Monday, 21 March 2011

Oatmeal Chocolate Chip Cookies




Matt doesn't like my cookies  He never has.  Sure, they're tasty and he eats them, but he once asked me why I spent all the time and effort making chocolate chip cookies, when the Pilsbury blue-tube ones were better.  Yeah.  That didn't go over very well.

So I tried several different recipes, and none of them fit the bill.  He wanted crispy outside, chewy inside - but without having to undercook them.  Perfectly golden.  I never found it.

So, last year we had a friend over for a BBQ, and she brought cookies for the dessert.  Matt took one bite and said, "Carrie, get this recipe.  This is a perfect cookie!!"  I was thrilled!  This cookie was the same golden on the top as it was on the bottom.  The entire outside - even the middle - had a crispy, snappy crunch, and the entire inside, all the way to the edges, was soft and chewy, but fully coked and not gooey.  Now, I would finally find out the secret ingredient, or the secret combination of liquids to dry, or whatever it was!!

I'm a bit of a purist when it comes to ingredients.  I don't really like using "fake" stuff, like instant milk powder, splenda... even white flour.  Now that I'm on a fairly strict diet, I've had to make a few concessions, but very rarely.  So it turns out that this cookie recipe was really normal!!  Nearly all the ingredients & amounts were about the average for any chocolate chip cookie, with one exception.  It used Crisco.

I was crushed.  What about all those bad fats?  What about my real sweet cream butter?  Surely Crisco can't be better than butter!?!  I made this recipe for the first time today, and they were the same crisp, chewy perfect cookie that we remembered.  So sad.

It turns out that butter and crisco have different solid & liquid content.  Crisco is 100% vegetable oil, while butter has milk liquids in it.  The butter adds additional non-oil liquid, which softens the dough as it bakes, and prevents the crispy crust from forming - as well as keeping the center more liquidy until it's too late and all the extra liquid evaporates leaving the center dry.

So here I present my friend's Oatmeal Chocolate Chip Cookie recipe - complete with Butter flavored Crisco, in all it's cookie perfecting glory.  I have not tried this, but I'd be really interested in seeing side by side results between crisco & butter.  Maybe someone could try making half a batch with each, cook a few of each kind on the same cookie sheet, and see how they bake/set/cool.  And taste, of course.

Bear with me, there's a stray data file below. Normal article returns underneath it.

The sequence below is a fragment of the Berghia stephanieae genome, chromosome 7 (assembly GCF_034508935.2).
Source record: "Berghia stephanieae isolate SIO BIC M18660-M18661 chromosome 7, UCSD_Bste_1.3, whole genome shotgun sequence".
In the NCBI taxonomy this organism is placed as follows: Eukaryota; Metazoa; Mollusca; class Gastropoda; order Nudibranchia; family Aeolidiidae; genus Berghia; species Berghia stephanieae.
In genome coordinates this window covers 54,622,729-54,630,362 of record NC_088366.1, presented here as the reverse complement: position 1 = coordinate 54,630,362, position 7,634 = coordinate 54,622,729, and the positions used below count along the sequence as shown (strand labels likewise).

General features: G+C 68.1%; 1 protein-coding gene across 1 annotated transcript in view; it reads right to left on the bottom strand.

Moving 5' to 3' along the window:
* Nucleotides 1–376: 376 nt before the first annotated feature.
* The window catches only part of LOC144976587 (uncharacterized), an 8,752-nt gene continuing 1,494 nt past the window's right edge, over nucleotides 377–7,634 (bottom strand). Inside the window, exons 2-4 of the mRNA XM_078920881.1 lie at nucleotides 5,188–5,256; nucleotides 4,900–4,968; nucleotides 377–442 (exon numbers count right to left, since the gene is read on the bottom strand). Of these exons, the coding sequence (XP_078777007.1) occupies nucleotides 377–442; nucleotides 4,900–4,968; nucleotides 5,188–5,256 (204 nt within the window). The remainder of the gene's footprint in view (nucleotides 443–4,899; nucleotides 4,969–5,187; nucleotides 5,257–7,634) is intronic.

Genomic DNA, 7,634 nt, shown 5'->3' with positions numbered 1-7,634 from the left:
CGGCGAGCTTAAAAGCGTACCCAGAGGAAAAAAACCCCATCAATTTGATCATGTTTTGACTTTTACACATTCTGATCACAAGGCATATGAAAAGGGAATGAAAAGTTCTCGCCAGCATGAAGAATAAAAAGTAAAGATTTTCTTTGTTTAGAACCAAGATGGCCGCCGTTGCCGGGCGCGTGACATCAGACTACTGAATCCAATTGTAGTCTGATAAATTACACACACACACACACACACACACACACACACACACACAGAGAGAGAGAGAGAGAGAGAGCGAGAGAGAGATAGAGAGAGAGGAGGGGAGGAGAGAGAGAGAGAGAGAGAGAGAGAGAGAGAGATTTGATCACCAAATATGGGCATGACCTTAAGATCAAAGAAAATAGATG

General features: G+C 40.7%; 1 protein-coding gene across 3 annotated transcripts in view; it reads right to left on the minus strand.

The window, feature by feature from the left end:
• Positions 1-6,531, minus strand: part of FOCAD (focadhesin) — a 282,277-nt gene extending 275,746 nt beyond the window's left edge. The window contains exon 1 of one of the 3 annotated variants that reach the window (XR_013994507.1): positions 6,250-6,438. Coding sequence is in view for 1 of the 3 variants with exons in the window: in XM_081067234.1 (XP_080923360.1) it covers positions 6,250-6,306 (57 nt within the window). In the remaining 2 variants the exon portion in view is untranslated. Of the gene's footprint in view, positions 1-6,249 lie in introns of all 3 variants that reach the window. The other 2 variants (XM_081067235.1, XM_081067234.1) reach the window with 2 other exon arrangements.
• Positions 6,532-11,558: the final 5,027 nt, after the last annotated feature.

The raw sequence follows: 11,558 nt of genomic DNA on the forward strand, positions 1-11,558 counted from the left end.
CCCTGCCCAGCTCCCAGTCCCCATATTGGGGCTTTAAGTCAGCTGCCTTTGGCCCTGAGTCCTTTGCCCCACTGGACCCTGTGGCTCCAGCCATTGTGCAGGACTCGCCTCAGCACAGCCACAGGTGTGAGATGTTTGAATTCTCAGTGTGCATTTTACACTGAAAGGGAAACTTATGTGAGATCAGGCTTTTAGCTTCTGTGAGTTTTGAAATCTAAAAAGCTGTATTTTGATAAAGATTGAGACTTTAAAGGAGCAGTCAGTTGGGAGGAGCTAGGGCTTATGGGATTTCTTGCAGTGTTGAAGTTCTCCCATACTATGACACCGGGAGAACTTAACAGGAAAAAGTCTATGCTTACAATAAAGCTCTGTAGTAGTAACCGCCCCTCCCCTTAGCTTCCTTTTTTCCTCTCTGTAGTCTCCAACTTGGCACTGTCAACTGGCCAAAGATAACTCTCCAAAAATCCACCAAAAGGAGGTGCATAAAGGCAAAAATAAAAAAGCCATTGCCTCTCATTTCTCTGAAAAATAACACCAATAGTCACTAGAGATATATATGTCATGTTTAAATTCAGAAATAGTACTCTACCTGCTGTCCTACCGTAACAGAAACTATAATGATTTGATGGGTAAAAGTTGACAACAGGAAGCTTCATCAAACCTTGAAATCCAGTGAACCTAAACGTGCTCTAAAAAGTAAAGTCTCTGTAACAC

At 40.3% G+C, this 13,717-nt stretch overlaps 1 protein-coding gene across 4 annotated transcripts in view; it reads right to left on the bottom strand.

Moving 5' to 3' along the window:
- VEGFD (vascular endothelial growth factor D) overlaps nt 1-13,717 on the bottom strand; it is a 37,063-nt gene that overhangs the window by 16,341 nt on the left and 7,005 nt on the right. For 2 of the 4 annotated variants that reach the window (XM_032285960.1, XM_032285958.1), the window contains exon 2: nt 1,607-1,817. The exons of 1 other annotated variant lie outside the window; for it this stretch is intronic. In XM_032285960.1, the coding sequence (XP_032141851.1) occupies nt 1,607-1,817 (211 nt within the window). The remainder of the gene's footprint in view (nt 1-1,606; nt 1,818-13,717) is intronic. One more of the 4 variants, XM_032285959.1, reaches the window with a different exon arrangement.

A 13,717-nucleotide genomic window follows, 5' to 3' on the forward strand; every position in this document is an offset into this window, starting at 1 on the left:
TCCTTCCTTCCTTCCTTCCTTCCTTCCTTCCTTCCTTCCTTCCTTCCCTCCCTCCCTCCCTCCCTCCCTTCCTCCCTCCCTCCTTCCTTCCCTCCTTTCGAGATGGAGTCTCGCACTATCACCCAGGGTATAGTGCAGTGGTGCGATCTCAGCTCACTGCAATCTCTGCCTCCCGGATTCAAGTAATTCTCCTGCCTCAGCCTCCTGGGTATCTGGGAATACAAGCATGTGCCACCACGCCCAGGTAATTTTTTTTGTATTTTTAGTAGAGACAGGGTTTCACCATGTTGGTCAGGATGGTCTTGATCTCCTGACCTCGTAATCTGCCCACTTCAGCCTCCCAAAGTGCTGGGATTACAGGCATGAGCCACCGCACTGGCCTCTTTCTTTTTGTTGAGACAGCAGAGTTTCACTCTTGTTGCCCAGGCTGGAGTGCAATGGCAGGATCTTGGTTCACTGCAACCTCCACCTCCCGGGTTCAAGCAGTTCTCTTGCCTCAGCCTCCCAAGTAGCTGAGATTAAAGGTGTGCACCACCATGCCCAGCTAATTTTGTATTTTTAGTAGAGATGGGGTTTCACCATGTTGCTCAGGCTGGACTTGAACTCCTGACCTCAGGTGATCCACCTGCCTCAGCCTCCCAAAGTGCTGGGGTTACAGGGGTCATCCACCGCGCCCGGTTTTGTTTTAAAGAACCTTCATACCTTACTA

These cookies are really tasty, in addition to having a perfect texture.  You'll notice a touch of cinnamon, and a tiny bit of cloves.  You can't taste them!  They add such a small background flavor, that when you take a bite you say, "Mmmmm... what is that? I can't quite put my finger on it..."  I don't think that these would be offensive even to a non-clove-lover. 

Enjoy!



Oatmeal Chocolate Chip Cookies
by Whitney - Mercer Island, WA
1 C butter flavored crisco
3/4C packed brown sugar
3/4C white sugar
2 large eggs
1 1/2 C all purpose white flour (I used 1C white, 1/2C WW and they were great)
1/4t cloves
1/2t cinnamon
1t vanilla extract
1t baking soda
1t salt
2C rolled oats (Old fashioned, not instant)
2C semi sweet chocolate chips
1/2C walnuts (I left these out of my batch, but Whitney's were super yummy)

  1. Preheat the oven to 350
  2. Cream together the crisco and sugars.  Add in everything except the flour, oats chocolate and nuts.  Cream well.
  3. Use a spoon to stir in the flour, then add the rest of the ingredients.
  4. I used a baking stone (no oil needed) or prepare a baking sheet by spraying quickly with EVOO spray, or laying a piece of parchment paper (I think the paper would give better results).
  5. I made my cookies really big.  I used a soup spoon mounded up and left about 2" between cookies.  I'd say each one was around 2T or a little more.  Whitney made smaller ones so Abby could be allowed to eat 1 or 2 without getting too much sugar.  Wasn't that sweet??
  6. I baked my large cookies for 16 minutes, and each sheet turned out the same - whether on a cold or warm stone.  Whitney's recipe says 12 minutes, for regular walnut sized balls.  
  7. When I took the cookies out, they were evenly golden, and the center was still very soft to the touch.  
  8. Let the cookies cool about 3 minutes on the rack.  They shoudl be nice and solid adn not stick to the sheet at all adn transfer easily to a wire rack to cool.
I got about 25 large cookies, probably 3 dozen or so smaller ones.